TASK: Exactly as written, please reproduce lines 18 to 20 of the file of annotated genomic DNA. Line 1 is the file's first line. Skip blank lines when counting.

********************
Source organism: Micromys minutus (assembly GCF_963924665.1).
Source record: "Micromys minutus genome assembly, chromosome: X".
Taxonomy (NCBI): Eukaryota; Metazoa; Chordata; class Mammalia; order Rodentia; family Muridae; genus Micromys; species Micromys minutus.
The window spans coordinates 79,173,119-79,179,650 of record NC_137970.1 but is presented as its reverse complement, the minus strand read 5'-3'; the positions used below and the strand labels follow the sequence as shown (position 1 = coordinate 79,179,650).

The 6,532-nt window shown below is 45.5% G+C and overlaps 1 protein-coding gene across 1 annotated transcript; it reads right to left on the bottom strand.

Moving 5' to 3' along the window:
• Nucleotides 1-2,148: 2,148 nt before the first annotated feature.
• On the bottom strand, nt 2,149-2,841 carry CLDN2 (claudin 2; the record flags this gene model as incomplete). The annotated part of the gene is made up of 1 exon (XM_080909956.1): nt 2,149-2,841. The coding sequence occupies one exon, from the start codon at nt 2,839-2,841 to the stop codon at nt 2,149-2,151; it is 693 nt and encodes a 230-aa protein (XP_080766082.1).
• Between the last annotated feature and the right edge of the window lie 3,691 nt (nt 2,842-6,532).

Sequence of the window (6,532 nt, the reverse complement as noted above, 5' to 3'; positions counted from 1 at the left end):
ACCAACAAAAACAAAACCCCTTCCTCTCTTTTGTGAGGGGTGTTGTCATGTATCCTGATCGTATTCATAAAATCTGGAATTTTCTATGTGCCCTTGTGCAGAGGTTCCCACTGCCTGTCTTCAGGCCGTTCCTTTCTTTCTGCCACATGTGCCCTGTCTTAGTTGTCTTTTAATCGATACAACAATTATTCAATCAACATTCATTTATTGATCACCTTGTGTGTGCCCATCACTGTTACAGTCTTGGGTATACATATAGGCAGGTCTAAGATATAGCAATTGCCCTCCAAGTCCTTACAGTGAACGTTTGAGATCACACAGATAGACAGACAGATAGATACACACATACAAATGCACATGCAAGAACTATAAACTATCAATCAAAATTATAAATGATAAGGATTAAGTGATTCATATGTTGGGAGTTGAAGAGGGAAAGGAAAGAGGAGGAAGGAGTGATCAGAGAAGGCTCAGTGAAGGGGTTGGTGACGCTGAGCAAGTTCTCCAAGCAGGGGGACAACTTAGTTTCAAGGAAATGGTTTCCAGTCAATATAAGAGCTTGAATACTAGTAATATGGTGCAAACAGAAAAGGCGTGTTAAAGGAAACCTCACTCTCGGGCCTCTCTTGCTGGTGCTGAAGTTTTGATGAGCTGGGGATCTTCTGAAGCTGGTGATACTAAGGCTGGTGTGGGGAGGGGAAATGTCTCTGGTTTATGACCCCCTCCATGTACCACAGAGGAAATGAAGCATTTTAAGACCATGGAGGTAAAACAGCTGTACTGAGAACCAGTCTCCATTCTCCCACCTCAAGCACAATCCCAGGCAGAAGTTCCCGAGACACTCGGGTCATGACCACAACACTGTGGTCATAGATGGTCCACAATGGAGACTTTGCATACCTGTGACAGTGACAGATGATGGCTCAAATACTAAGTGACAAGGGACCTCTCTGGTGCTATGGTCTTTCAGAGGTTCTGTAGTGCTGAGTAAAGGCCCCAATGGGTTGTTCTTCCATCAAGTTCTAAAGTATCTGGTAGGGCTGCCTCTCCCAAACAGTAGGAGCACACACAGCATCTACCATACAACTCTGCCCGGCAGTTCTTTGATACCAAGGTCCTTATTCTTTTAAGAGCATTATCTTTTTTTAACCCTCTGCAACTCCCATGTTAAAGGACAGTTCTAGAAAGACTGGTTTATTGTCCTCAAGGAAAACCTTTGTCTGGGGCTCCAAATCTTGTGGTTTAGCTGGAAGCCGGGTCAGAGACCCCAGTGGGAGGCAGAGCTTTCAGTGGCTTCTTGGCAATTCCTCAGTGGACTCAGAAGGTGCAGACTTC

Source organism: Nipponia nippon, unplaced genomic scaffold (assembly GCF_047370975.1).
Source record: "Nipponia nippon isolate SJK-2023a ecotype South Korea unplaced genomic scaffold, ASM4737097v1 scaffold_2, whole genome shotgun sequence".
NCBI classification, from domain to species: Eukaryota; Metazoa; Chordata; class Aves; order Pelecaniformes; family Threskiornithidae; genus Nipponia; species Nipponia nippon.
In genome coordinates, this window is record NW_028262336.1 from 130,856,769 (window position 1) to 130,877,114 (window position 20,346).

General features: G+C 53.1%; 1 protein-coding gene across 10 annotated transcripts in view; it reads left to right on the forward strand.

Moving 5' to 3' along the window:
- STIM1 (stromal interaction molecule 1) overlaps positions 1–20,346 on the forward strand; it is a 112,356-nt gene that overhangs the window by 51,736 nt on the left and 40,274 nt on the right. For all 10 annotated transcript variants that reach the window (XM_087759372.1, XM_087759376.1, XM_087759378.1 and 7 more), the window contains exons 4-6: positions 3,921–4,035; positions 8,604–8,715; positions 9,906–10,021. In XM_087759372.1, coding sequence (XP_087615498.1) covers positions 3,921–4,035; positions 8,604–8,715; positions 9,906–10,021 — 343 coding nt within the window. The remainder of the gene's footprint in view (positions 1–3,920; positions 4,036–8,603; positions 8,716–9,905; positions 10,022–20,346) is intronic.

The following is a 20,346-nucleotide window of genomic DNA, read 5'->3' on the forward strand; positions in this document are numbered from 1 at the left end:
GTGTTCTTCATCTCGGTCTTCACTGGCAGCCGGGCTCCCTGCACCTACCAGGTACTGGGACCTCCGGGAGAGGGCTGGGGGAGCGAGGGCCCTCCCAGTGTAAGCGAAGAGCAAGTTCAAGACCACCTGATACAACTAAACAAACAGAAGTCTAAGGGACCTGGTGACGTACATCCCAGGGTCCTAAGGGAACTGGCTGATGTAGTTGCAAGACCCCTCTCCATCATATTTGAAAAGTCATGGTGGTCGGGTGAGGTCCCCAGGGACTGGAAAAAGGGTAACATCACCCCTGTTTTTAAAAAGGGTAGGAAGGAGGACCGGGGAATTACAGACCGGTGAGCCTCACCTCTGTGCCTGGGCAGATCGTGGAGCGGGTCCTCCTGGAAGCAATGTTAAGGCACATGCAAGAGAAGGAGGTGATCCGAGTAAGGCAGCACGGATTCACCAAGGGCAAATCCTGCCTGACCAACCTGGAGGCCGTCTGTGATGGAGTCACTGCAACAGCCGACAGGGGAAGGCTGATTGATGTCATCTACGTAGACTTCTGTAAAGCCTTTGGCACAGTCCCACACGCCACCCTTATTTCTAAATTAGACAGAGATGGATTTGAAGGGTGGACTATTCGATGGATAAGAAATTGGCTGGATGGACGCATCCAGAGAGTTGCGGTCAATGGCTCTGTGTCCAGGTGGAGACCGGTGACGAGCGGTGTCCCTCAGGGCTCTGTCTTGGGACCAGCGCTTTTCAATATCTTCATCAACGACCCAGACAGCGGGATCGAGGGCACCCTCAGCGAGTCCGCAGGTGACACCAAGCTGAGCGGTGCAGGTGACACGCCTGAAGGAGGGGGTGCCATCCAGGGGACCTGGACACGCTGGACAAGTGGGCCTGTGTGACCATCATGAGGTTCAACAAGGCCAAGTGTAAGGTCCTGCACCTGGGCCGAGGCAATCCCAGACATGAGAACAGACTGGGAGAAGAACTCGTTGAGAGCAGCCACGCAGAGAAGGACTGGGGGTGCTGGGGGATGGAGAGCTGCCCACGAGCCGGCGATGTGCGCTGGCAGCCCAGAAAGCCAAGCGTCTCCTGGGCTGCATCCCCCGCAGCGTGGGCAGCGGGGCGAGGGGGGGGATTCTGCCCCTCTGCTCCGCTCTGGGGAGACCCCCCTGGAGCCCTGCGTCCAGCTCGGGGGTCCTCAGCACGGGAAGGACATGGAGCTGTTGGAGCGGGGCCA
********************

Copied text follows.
- STIM1 (stromal interaction molecule 1) overlaps positions 1–20,346 on the forward strand; it is a 112,356-nt gene that overhangs the window by 51,736 nt on the left and 40,274 nt on the right. For all 10 annotated transcript variants that reach the window (XM_087759372.1, XM_087759376.1, XM_087759378.1 and 7 more), the window contains exons 4-6: positions 3,921–4,035; positions 8,604–8,715; positions 9,906–10,021. In XM_087759372.1, coding sequence (XP_087615498.1) covers positions 3,921–4,035; positions 8,604–8,715; positions 9,906–10,021 — 343 coding nt within the window. The remainder of the gene's footprint in view (positions 1–3,920; positions 4,036–8,603; positions 8,716–9,905; positions 10,022–20,346) is intronic.

The following is a 20,346-nucleotide window of genomic DNA, read 5'->3' on the forward strand; positions in this document are numbered from 1 at the left end:
GTGTTCTTCATCTCGGTCTTCACTGGCAGCCGGGCTCCCTGCACCTACCAGGTACTGGGACCTCCGGGAGAGGGCTGGGGGAGCGAGGGCCCTCCCAGTGTAAGCGAAGAGCAAGTTCAAGACCACCTGATACAACTAAACAAACAGAAGTCTAAGGGACCTGGTGACGTACATCCCAGGGTCCTAAGGGAACTGGCTGATGTAGTTGCAAGACCCCTCTCCATCATATTTGAAAAGTCATGGTGGTCGGGTGAGGTCCCCAGGGACTGGAAAAAGGGTAACATCACCCCTGTTTTTAAAAAGGGTAGGAAGGAGGACCGGGGAATTACAGACCGGTGAGCCTCACCTCTGTGCCTGGGCAGATCGTGGAGCGGGTCCTCCTGGAAGCAATGTTAAGGCACATGCAAGAGAAGGAGGTGATCCGAGTAAGGCAGCACGGATTCACCAAGGGCAAATCCTGCCTGACCAACCTGGAGGCCGTCTGTGATGGAGTCACTGCAACAGCCGACAGGGGAAGGCTGATTGATGTCATCTACGTAGACTTCTGTAAAGCCTTTGGCACAGTCCCACACGCCACCCTTATTTCTAAATTAGACAGAGATGGATTTGAAGGGTGGACTATTCGATGGATAAGAAATTGGCTGGATGGACGCATCCAGAGAGTTGCGGTCAATGGCTCTGTGTCCAGGTGGAGACCGGTGACGAGCGGTGTCCCTCAGGGCTCTGTCTTGGGACCAGCGCTTTTCAATATCTTCATCAACGACCCAGACAGCGGGATCGAGGGCACCCTCAGCGAGTCCGCAGGTGACACCAAGCTGAGCGGTGCAGGTGACACGCCTGAAGGAGGGGGTGCCATCCAGGGGACCTGGACACGCTGGACAAGTGGGCCTGTGTGACCATCATGAGGTTCAACAAGGCCAAGTGTAAGGTCCTGCACCTGGGCCGAGGCAATCCCAGACATGAGAACAGACTGGGAGAAGAACTCGTTGAGAGCAGCCACGCAGAGAAGGACTGGGGGTGCTGGGGGATGGAGAGCTGCCCACGAGCCGGCGATGTGCGCTGGCAGCCCAGAAAGCCAAGCGTCTCCTGGGCTGCATCCCCCGCAGCGTGGGCAGCGGGGCGAGGGGGGGGATTCTGCCCCTCTGCTCCGCTCTGGGGAGACCCCCCTGGAGCCCTGCGTCCAGCTCGGGGGTCCTCAGCACGGGAAGGACATGGAGCTGTTGGAGCGGGGCCA